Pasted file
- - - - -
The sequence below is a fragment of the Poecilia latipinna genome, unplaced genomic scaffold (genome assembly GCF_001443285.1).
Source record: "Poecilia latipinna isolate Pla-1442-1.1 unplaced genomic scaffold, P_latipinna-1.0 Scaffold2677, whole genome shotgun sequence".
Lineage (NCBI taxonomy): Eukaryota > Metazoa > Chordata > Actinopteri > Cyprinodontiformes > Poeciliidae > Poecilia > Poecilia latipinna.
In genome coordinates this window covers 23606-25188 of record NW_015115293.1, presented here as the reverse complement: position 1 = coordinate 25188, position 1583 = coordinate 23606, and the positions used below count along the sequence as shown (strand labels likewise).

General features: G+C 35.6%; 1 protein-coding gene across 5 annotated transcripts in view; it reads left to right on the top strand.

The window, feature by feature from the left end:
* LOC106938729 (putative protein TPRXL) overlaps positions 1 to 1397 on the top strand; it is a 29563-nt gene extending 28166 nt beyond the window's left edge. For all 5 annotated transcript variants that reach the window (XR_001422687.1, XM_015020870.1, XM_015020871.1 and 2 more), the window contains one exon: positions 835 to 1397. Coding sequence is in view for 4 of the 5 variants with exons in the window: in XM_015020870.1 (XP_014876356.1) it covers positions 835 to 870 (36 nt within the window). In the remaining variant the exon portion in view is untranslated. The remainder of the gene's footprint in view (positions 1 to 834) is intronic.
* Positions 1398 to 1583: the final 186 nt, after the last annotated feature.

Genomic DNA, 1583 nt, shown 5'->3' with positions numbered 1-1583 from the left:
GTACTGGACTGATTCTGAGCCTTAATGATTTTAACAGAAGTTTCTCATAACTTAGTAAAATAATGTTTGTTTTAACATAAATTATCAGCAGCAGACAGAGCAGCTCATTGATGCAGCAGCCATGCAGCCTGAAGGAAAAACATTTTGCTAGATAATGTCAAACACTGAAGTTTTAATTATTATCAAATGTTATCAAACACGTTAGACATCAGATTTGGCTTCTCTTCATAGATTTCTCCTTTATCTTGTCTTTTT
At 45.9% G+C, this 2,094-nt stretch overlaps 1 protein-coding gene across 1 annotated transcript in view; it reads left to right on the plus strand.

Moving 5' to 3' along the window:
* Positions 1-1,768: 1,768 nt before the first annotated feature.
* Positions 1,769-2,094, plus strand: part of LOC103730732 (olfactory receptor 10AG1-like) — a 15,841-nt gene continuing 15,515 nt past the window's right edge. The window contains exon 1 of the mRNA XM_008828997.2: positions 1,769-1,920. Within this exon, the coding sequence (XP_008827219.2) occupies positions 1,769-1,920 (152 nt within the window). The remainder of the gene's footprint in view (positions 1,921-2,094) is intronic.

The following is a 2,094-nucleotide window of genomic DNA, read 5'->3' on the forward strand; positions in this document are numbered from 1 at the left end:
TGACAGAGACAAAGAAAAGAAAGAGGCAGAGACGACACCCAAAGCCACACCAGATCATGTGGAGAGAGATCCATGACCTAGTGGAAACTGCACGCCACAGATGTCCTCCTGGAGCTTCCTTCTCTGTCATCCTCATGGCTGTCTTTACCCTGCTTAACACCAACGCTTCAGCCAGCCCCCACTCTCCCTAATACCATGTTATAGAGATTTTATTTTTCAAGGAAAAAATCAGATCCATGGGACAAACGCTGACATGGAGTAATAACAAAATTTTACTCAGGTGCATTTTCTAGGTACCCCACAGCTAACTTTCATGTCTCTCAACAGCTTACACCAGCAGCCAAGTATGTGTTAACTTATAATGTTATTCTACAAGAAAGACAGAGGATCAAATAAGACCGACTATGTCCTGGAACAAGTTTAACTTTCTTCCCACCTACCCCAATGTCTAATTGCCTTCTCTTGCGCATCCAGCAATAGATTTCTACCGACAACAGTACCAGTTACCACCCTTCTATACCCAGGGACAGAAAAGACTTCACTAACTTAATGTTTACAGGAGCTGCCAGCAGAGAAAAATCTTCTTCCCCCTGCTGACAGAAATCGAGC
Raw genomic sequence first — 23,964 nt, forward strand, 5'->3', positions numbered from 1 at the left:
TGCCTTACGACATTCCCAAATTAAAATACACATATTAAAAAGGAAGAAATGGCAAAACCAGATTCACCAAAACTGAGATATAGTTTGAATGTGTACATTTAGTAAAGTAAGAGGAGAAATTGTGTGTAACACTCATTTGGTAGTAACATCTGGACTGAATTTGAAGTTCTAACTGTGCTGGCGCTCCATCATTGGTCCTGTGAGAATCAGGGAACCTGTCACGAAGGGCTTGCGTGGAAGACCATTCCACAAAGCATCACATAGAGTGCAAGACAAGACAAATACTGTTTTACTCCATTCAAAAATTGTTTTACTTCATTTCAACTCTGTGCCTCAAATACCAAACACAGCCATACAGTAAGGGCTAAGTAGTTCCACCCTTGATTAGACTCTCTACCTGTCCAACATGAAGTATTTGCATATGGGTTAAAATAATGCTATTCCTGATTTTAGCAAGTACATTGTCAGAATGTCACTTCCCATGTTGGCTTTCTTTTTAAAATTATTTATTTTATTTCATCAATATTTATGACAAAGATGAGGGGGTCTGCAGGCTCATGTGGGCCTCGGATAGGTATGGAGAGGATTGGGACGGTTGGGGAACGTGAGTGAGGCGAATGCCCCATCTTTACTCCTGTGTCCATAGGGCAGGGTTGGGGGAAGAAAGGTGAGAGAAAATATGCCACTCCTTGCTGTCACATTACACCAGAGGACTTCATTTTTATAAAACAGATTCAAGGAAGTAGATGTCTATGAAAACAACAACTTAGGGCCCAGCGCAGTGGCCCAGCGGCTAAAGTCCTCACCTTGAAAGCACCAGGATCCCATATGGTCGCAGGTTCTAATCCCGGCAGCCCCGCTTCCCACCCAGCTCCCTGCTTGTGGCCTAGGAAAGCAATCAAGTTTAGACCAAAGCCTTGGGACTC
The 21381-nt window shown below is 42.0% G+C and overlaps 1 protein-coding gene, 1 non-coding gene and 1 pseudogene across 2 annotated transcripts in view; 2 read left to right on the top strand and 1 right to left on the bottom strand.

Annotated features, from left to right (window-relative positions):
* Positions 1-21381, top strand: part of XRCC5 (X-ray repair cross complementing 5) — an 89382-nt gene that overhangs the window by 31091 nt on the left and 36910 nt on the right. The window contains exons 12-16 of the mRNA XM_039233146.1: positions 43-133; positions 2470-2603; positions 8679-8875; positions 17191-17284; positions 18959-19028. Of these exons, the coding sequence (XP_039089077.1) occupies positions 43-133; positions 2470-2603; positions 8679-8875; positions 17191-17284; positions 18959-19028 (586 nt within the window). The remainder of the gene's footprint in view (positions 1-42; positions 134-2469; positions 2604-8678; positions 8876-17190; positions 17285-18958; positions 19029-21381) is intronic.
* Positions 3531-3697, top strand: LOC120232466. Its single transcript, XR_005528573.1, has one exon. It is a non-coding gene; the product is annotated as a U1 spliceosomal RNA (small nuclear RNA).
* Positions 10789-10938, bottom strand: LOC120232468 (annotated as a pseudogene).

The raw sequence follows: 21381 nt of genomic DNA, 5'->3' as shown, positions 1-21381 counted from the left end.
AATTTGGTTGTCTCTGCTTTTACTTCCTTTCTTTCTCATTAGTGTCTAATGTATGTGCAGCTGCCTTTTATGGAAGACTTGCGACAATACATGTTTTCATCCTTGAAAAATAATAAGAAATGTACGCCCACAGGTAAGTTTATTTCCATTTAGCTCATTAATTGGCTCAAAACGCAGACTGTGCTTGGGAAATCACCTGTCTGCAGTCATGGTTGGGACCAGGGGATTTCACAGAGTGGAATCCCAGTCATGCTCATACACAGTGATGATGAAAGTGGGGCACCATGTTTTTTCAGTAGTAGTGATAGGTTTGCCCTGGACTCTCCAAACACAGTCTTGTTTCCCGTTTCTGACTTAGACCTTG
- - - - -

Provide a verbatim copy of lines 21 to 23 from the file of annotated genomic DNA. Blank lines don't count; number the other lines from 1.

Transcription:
* Positions 1-21381, top strand: part of XRCC5 (X-ray repair cross complementing 5) — an 89382-nt gene that overhangs the window by 31091 nt on the left and 36910 nt on the right. The window contains exons 12-16 of the mRNA XM_039233146.1: positions 43-133; positions 2470-2603; positions 8679-8875; positions 17191-17284; positions 18959-19028. Of these exons, the coding sequence (XP_039089077.1) occupies positions 43-133; positions 2470-2603; positions 8679-8875; positions 17191-17284; positions 18959-19028 (586 nt within the window). The remainder of the gene's footprint in view (positions 1-42; positions 134-2469; positions 2604-8678; positions 8876-17190; positions 17285-18958; positions 19029-21381) is intronic.
* Positions 3531-3697, top strand: LOC120232466. Its single transcript, XR_005528573.1, has one exon. It is a non-coding gene; the product is annotated as a U1 spliceosomal RNA (small nuclear RNA).
* Positions 10789-10938, bottom strand: LOC120232468 (annotated as a pseudogene).